vs blackbird $130.00
    uq $230.00
    tq $230.00
    tarp $90.00 =$680.00

    only $55.00 more but way more comfortable, i have the hubba hubba tent, very nice tent, but i will take my hammock any day
    Blackbird $130
    CCF Pad (Wal Marks or Army Surplus) $ 13
    Hennesy Hex $ 65
    Sleeping Bag $ 250? (I am thinking $150)
    Total $ 458

    More Yuenglings!

  7. #7
    New Member
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    I use a Wal-Mart blue foam sleeping pad that cost me $6.00. They show something very similar on their website that cost $12.00, but it comes with tie straps.

    Sleeping-Pads

    I lay a piece of "Bubble Foil" insulation the same size as the pad on top of it. The Bubble Foil cost about 25 per sq ft (by the roll), and weighs about .47 ounces per sq. ft. Call a local home insulation contractor, tell them what you want it for, and ask if they'll sell you a piece. If they have it, most will. Even if they double what it cost them, it will still only cost you about $6.00.

    So, I have $12.00 bucks in my set-up. For both warmth and lightness I'd bet on it against any down UQ and any expensive pad any day.

    Bubble Foil

    And I enjoy Boulevard Single Wide IPA when I get back from backpacking

  8. #8
    Senior Member te-wa's Avatar
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    msr hubba hubba who cares
    decent pad unimportant
    sleeping bag doesn't matter

    vs blackbird priceless
    uq priceless
    tq priceless
    tarp priceless

    (can u tell i like hamrocks? )

    you can get a brand new UQ for +20 degrees for under $200. keep eyes open for used, they float around but dont last long.

    there is a great chance you'll find other hangers on the AT. the farther West you go, the less you'll see hammocks. but, we're catching on, finally. have fun shopping and have a great hike!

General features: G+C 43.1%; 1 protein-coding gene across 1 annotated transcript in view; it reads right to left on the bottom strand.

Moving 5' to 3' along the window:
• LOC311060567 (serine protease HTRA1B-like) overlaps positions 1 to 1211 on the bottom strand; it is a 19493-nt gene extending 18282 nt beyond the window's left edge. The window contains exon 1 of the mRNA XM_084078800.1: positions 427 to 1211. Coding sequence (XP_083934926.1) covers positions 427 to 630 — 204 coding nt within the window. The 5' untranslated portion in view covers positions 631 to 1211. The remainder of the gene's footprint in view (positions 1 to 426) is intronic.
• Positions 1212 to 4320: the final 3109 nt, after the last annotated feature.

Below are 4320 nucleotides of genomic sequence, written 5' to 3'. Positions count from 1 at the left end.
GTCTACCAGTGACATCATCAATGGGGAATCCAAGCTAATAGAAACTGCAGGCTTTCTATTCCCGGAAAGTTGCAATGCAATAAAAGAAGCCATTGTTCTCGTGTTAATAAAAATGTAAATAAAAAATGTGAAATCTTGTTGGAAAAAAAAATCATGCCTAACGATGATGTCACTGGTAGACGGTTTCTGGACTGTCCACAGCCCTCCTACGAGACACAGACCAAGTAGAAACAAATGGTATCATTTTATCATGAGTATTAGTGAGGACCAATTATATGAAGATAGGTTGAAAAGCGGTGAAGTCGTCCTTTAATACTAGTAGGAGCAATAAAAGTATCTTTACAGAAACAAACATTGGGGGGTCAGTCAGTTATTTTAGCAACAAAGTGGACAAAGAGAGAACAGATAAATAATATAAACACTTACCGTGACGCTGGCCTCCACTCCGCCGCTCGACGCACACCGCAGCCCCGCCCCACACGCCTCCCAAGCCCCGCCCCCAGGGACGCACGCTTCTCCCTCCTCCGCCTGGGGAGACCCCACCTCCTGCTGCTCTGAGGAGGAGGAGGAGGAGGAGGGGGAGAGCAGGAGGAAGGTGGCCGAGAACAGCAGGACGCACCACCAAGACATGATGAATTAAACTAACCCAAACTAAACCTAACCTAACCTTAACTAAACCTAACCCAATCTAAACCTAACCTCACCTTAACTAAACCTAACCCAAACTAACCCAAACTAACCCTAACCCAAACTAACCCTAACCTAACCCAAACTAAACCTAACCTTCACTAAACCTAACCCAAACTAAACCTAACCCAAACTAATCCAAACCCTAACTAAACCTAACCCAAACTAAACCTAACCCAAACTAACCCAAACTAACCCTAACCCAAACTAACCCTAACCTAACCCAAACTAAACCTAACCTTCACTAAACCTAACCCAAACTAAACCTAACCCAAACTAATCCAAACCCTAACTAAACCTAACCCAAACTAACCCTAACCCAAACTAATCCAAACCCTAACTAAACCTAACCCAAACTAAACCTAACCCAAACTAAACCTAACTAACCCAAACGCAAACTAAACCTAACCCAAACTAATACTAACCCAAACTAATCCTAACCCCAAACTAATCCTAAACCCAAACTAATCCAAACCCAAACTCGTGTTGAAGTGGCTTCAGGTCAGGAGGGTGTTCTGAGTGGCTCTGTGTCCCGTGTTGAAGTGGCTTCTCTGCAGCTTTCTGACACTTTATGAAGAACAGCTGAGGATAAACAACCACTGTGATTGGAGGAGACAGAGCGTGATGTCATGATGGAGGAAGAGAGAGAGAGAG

Last edited by te-wa; 03-29-2011 at 19:38.

  9. #9
    Senior Member rjcress's Avatar
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    Oct 2010
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    DIY FrankenBird + 5 other DIYs
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    Here is my UQ:
    http://gear-report.com/how-to-make-a...-camping-myog/

    And I'd pair that with and IX TQ like the one I describe here:
    http://www.hammockforums.net/forum/s...ad.php?t=29579

    If you make them yourself you'll be in for about $100 - $120 in materials.
    I sometimes make stuff like this by request and charge 2x the cost of materials... which is on the low end of the range you'll find at the cottage shops that work with IX.

    tree to tree might have some of the Molly Mac Gear UQs in stock
    http://stores.tttrailgear.com/-strse...Categories.bok

    or you might try Molly Mac directly if you need custom stuff.
    http://www.mollymacpack.com/new.html

    If you can't tell, I'm partial to IX.

    I'll second what BloomGorge said and add that you are awfully late in the game to be switching to a hammock. I think it can be done safely and you'll likely be glad you did, but you'll want to get your hands on gear quick and have time to test it before you leave.
    "I keep telling myself that if I make perfect seams, nobody will believe that I made it... " -JohnSawyer

    My outdoor gear review site http://gear-report.com
    Gear reviews, DIY / MYOG projects, Outdoor gear discounts, sales and coupons updated daily

  10. #10
    Banned
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    assuming you already have a sleeping bag you can use that on top of you for awhile while you decide if you like hammocking. the CCF pad underneath will suffice. that's $6 spent for those 2 items...

    i'd go 1 of 4 ways for the hammock itself:
    -grand trunk nano (if you care the most about lightest)
    -warbonnet traveler (you can get the bugnet later if you decide you like it. won't need it for awhile)
    -jrb bridge hammock (like sleeping in your bed at home, heaviest option)
    -http://www.mydiygear.com/pages/projects/hammocks.php see what he comes up with...

    tarps are worht spending the extra $30-$40 over the hennessey for the coverage. warbonnet bmj or the OES deluxe are great options...

    so there you are outfitted for at the VERY most $315
    other options weighing in around $150-$200